To be honest, it didn’t take me long to consider, I sent him a mail and a few weeks later we got together to discuss the concept and get to know each other…stepping into an adventure, an opportunity and bit of uncertainty…deal is to show that glimpse of your soul that is vulnerable, that part of you you otherwise carefully protect or hide in fear of getting hurt in today’s society, extremely focussed on outer appearance. After our first meeting I knew I didn’t need to worry: Jo has a strong moral compass, ability to empathize and is highly interested in interaction between the individual and society, putting well-being first.

For those of you who aren’t familiar with my story: I am 47 and have severe scoliosis. I had multiple surgeries and multiple bad luck too as due to an infection end result was not what it should have been. All vertebrae, except below two, are fixed what reduces mobility of course. Over the years complications and side-effects showed: I have chronic pains on a daily basis, radiating pains in legs, neck and shoulders and severe acute pain attacks mowing me down for half a day up to three days. Have been visiting pain clinic for over ten years and the treatments take off the edge, still, some days…

…on such days I often scroll through photos in search for the happy vibes and good memories; it gives me energy, strenght and hope. In some way I can consider myself lucky: for the major part my condition can be camouflaged if I choose my clothes carefully and use layers. If our paths would cross, you probably wouldn’t even notice…well, that is on a good day, the other days, there’s no mistake, you’ll be able to tell!  There is however one thing that can not be hidden, no matter the amount of layers used and that is the feeling of exhaust the pain brings…it leaves its marks…as a photographer being able to let someone forget about the pain so that the person steps out again into the spotlight, now that is a true gift and a priceless one!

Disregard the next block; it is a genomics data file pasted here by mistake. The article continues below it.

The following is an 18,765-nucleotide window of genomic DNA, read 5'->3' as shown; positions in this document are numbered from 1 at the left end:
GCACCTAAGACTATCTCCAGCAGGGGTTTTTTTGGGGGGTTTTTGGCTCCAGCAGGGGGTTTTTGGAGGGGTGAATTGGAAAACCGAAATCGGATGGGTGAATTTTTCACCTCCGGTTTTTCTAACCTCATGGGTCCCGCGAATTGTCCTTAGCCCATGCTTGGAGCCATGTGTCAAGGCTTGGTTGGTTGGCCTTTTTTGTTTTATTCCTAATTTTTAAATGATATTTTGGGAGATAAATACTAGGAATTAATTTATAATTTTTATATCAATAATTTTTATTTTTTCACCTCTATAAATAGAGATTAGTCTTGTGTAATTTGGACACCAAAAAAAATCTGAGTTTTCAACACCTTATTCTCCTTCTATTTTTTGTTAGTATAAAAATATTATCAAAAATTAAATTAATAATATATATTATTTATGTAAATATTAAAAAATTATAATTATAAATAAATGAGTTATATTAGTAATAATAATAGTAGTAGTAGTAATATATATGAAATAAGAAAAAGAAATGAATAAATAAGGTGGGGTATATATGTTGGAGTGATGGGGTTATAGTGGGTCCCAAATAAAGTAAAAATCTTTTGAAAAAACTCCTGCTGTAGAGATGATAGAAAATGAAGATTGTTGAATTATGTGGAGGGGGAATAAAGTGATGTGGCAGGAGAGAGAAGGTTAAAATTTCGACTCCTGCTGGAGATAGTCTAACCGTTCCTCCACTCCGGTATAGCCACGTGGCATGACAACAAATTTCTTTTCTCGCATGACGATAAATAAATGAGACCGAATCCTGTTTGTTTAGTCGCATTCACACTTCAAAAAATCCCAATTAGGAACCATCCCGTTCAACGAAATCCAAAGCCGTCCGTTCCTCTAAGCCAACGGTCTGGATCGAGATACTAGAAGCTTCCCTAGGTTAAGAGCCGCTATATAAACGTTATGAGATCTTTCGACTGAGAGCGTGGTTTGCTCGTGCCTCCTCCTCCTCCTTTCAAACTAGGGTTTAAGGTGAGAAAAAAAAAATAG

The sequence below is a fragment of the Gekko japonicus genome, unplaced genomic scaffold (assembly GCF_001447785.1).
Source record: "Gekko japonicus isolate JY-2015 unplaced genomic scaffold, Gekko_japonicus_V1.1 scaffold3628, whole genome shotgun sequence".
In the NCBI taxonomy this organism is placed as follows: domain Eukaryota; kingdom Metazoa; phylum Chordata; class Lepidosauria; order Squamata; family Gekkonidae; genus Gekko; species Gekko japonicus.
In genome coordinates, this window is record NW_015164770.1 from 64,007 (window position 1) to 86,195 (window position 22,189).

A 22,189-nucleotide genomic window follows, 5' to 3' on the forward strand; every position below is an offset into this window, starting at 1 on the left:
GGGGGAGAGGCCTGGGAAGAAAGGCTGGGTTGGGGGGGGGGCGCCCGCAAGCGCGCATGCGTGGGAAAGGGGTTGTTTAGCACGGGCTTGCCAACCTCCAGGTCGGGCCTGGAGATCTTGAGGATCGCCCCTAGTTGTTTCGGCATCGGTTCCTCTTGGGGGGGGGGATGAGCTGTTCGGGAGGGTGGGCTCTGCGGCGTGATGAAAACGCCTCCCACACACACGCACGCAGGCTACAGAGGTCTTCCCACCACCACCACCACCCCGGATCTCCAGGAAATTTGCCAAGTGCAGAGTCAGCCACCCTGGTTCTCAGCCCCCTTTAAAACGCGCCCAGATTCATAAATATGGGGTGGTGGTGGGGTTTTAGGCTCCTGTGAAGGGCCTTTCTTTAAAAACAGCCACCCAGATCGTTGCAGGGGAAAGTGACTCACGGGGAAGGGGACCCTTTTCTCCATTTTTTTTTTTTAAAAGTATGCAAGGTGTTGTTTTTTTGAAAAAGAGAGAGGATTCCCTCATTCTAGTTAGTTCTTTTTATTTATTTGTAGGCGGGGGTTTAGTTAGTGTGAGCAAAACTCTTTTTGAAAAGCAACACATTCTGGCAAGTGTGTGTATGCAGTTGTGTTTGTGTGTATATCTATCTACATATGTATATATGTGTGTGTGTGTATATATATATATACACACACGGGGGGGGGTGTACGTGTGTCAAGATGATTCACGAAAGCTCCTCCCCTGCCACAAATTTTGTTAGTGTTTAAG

For this series photographer Jo is assisted by Veerle and her daughter Anke, with Anke being a young, talented photographer shooting simultaneously and giving a unique ‘behind-the-scenes’ as well as stepping in front of the camera herself.

During our first meeting and throughout the entire shoot, Jo’s enthusiasm en passion for what he does clearly shows. Shooting on location and not in a studio creates opportunity for more interaction. He and his team make sure there’s a comfortable ambiance at all times and a lot of time is spent on preparation too, because at the end of the shoot the goal is not to just have some pretty photos, no, they should give you that so important feeling of positivity, something to look back on smiling and giving you energy. A visual tool to remind you of your strength. For every participant a scenario is worked out, not as something to strictly follow, more as a guideline…after all we’re not professional models and always helpful to have something to fall back on. Contentment in every way is high on Jo’s priority list and he keeps contact after the shoot to inform if experience and result meet the expectations. As for me double check on all levels!

For each shoot a different location in historic town of Mechelen is chosen. Clothing and accessories, etc were willingly lent by local shops and dealers. Maybe important to point out that this project is not funded in any way and the people participating do this willingly and are not paid, same goes for the dealers and shops that stepped in.

My location was the stunning Martin’s Patershof Hotel, former church in historic heart of Mechelen. The preserved arches and stained glass windows make it a unique shooting setting. Shots were taken in one of the rooms, hallway and lobby. Clothing was lent out to us by Scruples Life, many thanks Marina for your assistance, and hats and bags, all handmade, were from Awardt. Both stores located in Mechelen.